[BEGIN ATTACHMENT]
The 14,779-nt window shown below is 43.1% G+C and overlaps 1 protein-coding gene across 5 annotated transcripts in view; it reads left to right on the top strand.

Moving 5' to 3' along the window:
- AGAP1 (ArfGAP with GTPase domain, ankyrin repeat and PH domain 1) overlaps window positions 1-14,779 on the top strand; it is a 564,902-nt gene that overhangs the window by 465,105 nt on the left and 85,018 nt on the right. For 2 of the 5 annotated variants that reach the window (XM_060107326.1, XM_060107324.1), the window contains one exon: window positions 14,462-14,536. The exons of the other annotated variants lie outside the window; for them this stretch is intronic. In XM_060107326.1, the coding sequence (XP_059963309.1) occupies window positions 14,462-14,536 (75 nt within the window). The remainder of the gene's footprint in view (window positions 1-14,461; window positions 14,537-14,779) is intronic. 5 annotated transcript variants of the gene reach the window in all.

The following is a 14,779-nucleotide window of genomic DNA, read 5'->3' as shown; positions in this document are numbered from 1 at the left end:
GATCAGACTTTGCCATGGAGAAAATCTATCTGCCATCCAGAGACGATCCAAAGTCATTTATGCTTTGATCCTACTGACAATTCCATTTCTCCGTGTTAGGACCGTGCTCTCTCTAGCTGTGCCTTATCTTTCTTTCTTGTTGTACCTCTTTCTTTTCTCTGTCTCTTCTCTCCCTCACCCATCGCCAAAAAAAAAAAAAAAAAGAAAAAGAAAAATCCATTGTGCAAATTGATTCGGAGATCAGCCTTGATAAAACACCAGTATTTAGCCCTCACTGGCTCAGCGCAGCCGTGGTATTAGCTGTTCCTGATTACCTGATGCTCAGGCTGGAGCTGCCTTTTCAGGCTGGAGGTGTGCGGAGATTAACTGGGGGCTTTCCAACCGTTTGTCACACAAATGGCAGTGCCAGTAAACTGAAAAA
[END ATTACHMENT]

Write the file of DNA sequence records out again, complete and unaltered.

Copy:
The 14,779-nt window shown below is 43.1% G+C and overlaps 1 protein-coding gene across 5 annotated transcripts in view; it reads left to right on the top strand.

Moving 5' to 3' along the window:
- AGAP1 (ArfGAP with GTPase domain, ankyrin repeat and PH domain 1) overlaps window positions 1-14,779 on the top strand; it is a 564,902-nt gene that overhangs the window by 465,105 nt on the left and 85,018 nt on the right. For 2 of the 5 annotated variants that reach the window (XM_060107326.1, XM_060107324.1), the window contains one exon: window positions 14,462-14,536. The exons of the other annotated variants lie outside the window; for them this stretch is intronic. In XM_060107326.1, the coding sequence (XP_059963309.1) occupies window positions 14,462-14,536 (75 nt within the window). The remainder of the gene's footprint in view (window positions 1-14,461; window positions 14,537-14,779) is intronic. 5 annotated transcript variants of the gene reach the window in all.

The following is a 14,779-nucleotide window of genomic DNA, read 5'->3' as shown; positions in this document are numbered from 1 at the left end:
GATCAGACTTTGCCATGGAGAAAATCTATCTGCCATCCAGAGACGATCCAAAGTCATTTATGCTTTGATCCTACTGACAATTCCATTTCTCCGTGTTAGGACCGTGCTCTCTCTAGCTGTGCCTTATCTTTCTTTCTTGTTGTACCTCTTTCTTTTCTCTGTCTCTTCTCTCCCTCACCCATCGCCAAAAAAAAAAAAAAAAAGAAAAAGAAAAATCCATTGTGCAAATTGATTCGGAGATCAGCCTTGATAAAACACCAGTATTTAGCCCTCACTGGCTCAGCGCAGCCGTGGTATTAGCTGTTCCTGATTACCTGATGCTCAGGCTGGAGCTGCCTTTTCAGGCTGGAGGTGTGCGGAGATTAACTGGGGGCTTTCCAACCGTTTGTCACACAAATGGCAGTGCCAGTAAACTGAAAAA